|Jyotika Hussain, 29, is seen playing with her daughter, Inaaya (8 months) in their Mississauga home. Jyotika wanted to find out the sex of her baby when she was pregnant to plan clothes and the nursery colours, but an ultra-sound technician either couldn't or wouldn't tell her the sex of the baby.|
Health-care workers should not reveal the sex of a fetus to parents until after 30 weeks of pregnancy to combat female feticide — the intentional abortion of female fetuses because of a preference for sons, the editor of the country’s top medical journal says.
Dr. Rajendra Kale says the problem of female feticide in Canada is relatively small compared to countries such as India and China where the practice happens “by the millions.” But, he adds, research has shown female feticide is undoubtedly happening in Canada — and therefore rules should be put in place to stop the “evil” practice.
“It is discrimination against women in its most extreme form,” says Kale, whose controversial editorial in the Canadian Medical Association Journal sparked swift reaction from all corners of the medical community after its release Monday.
In greater Toronto there are signs that female feticide does occur — to the point that some South Asian women claim some ultrasound technicians are already withholding the sex of a fetus.
“There is enormous evidence in Canada that a segment of the South-Asian community prefers boys over girls,” says Baldev Mutta, executive director of the Punjabi Community Health Services in Peel Region, which helps new immigrants, people with addiction issues and abused women. “There is no doubt that aborting female fetuses, because it’s a female fetus, happens in Canada too.”
Though Canada does not collect statistics based on ethnicity at birth, population statistics show the country, now home to more than a million Indo-Canadians, has a skewed gender ratio. According to the 2006 census figures, nationally there are 932 girls to 1,000 boys under age 15 in the South Asian community, compared to 953 girls to 1,000 boys in the general population.
The numbers in the South Asian community in the Toronto area are further skewed with 917 girls to 1,000 boys in the Toronto Central Metropolitan Area. Broken down further, it shows 904 girls to 1,000 boys in Mississauga, and 864 girls to 1,000 boys in Brampton.
Mutta says he has lost count of the young pregnant women who have come to the agency because they already have one or two daughters and their in-laws want them to check the gender of the fetus “…and if it’s a girl, to abort it.”
“They don’t have a choice,” says Mutta. “If they don’t do as told, they are threatened with divorce.”
To Kale, a solution to female feticide is to postpone telling women the sex of a fetus until after 30 weeks pregnancy — a point at which it is nearly impossible to have an unquestioned abortion. Currently, the sex of a fetus is usually revealed at around 18 or 19 weeks pregnancy.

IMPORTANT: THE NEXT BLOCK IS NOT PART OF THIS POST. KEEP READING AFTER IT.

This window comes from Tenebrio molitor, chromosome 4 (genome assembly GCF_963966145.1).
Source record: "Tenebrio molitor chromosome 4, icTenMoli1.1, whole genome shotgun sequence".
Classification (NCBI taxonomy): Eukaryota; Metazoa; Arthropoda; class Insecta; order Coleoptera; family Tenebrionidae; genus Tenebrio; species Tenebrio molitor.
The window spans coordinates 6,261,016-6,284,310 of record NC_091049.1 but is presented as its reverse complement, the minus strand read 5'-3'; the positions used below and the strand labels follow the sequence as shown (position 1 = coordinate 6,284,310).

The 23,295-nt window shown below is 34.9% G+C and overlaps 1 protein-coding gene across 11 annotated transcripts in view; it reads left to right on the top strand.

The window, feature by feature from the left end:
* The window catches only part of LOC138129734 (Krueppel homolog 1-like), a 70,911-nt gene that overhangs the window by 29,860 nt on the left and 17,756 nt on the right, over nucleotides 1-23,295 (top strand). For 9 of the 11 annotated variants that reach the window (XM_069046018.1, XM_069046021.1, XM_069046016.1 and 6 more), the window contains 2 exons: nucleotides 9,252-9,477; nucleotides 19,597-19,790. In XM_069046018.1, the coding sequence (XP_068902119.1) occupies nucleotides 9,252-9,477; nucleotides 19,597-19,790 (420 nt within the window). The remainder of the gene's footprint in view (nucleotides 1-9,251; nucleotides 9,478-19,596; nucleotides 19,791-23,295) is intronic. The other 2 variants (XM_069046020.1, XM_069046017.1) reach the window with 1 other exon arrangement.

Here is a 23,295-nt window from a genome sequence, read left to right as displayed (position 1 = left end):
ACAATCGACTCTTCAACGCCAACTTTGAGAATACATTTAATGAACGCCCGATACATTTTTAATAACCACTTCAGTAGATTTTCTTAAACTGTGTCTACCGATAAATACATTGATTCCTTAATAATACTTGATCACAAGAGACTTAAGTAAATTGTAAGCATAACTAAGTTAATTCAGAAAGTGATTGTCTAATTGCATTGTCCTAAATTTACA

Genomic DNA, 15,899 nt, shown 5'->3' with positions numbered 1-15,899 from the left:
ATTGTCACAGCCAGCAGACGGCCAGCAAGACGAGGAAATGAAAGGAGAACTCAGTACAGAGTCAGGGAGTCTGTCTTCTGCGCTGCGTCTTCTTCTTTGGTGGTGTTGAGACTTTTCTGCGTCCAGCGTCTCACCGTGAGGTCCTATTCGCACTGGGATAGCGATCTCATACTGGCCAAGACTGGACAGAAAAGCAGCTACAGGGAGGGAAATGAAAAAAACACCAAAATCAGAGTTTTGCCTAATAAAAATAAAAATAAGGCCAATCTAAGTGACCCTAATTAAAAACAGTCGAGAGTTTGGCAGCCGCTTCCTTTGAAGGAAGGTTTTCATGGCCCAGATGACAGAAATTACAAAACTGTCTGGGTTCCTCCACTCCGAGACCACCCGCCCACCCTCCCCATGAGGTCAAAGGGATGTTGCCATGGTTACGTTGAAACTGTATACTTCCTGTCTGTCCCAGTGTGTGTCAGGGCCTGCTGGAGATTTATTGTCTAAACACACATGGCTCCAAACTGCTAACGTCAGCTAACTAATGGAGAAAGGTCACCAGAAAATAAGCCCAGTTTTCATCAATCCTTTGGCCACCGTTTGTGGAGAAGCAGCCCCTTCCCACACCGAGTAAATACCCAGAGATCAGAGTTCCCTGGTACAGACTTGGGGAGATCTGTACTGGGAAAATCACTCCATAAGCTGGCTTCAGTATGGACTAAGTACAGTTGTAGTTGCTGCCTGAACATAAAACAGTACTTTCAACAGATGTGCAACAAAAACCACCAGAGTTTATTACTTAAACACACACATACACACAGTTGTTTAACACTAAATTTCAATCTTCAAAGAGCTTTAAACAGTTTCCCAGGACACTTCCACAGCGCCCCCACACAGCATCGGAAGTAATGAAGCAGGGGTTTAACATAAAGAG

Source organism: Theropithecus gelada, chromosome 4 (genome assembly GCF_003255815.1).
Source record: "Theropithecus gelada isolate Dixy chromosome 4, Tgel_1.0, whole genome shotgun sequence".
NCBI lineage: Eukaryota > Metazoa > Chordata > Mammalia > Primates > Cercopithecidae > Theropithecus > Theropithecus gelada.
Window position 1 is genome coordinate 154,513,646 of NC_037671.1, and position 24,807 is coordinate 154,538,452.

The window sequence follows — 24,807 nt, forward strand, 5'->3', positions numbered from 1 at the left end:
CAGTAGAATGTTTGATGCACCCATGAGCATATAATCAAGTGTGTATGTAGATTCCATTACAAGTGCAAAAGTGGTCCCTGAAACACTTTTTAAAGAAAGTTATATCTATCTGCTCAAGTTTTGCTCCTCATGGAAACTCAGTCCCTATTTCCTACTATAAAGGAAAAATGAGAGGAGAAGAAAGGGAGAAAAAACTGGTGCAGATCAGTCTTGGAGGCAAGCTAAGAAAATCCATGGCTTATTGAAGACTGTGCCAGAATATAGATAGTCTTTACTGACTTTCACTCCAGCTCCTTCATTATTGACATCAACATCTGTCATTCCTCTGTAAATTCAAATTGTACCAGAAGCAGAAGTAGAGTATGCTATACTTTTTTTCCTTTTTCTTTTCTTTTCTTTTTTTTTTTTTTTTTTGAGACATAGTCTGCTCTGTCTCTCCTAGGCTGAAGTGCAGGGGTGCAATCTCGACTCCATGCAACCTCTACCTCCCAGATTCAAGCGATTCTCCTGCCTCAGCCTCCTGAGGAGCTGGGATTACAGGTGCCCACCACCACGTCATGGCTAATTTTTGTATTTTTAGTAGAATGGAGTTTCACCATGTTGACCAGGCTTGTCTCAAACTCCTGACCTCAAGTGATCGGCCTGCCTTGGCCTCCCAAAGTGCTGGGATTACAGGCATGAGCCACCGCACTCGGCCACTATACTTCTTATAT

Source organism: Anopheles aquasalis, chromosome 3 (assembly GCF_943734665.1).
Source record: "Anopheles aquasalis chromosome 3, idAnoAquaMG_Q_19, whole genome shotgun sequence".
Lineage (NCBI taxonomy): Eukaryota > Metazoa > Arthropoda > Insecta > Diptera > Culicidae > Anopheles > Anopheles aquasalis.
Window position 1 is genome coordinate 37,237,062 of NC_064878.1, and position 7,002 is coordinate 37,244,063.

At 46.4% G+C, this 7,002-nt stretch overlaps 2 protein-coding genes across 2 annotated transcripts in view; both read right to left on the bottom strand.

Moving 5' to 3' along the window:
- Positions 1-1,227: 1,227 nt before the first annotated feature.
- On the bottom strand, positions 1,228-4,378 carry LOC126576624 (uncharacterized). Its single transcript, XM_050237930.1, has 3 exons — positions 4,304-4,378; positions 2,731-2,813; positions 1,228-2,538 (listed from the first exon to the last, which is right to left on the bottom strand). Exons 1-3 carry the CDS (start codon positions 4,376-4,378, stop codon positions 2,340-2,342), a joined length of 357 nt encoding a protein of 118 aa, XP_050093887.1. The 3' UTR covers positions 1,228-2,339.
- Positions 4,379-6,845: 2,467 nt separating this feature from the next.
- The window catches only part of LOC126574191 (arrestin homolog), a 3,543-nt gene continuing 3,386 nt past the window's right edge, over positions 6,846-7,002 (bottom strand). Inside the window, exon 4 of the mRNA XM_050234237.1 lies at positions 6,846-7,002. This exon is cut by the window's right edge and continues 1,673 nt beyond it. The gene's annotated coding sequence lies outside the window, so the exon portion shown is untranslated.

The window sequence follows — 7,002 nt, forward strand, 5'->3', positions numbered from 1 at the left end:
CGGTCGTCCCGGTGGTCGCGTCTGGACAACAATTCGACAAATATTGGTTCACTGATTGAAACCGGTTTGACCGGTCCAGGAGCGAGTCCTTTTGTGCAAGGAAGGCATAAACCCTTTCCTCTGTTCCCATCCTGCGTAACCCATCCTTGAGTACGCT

He argues the rule would not impede a woman’s right to medical information about herself because finding out the sex of a fetus is not medically relevant. He also suggests the rule must apply to women of all ethnicities to prevent discrimination at the doctor’s office.
Jyotika Hussain, 29, says the proposal is not appropriate, nor is it needed.
“Twenty years ago, maybe it (the rule) would be necessary, but I don’t feel that it is necessary now,” says Hussain, who, along with her husband, is a happy parent to eight-month-old Inaaya. “My in-laws found out we were having a girl and everyone was overjoyed.
“Now, it’s not about boys or girls, it’s about having a new life.”
Hussain, who lives in Mississauga, is concerned that some health care professionals, worried about female feticide, are taking it upon themselves to limit the information pregnant South Asian women receive. She says the ultrasound technicians who examined her at 16 weeks and at 21 weeks of pregnancy either could not — or would not — tell her the sex of her fetus.
Hussain, who ended up paying $300 to have a 3-D ultrasound at a boutique clinic, says her South Asian friends with baby girls faced similar situations. There were rumours and reports, Hussain says, that ultrasound technicians in the GTA were deliberately withholding the sex of a fetus from any woman or couple who appeared South Asian.
“It’s upsetting, to be honest with you,” says Hussain, who worries Kale’s editorial will further push this kind of discrimination. “It’s a stereotype that brown people will abort a child who is not a boy.”
Besides all that, Hussain says she and many other expecting parents want to know the sex of their unborn baby to decorate the nursery and buy cute baby outfits.
Kerry Bowman, a bioethicist at the University of Toronto’s Joint Centre for Bioethics, agrees and says that many people in Canada would perceive any rule that prevents them from finding out the sex of a fetus as an erosion of one of their fundamental rights as parents.
Bowman, who says that female feticide does require a national conversation, also argues that narrowing a “30-week rule” to obstetric ultrasound doesn’t “get at the heart of the problem” because advances in medical technology mean women will soon be able to find out the sex of their fetus with a simple blood or urine test.
The Society of Obstetricians and Gynaecologists of Canada, or SOGC, agrees with this point. In a statement, the SOGC said Kale “fails to acknowledge the cultural values and norms that lead certain individuals to pursue pregnancy termination based on the gender of the fetus.”
The SOGC also stated that: “Providing patients with results of diagnostic imaging procedures is part of the Canadian standard of care, and fetal sex determination and disclosure should not be exempt.”
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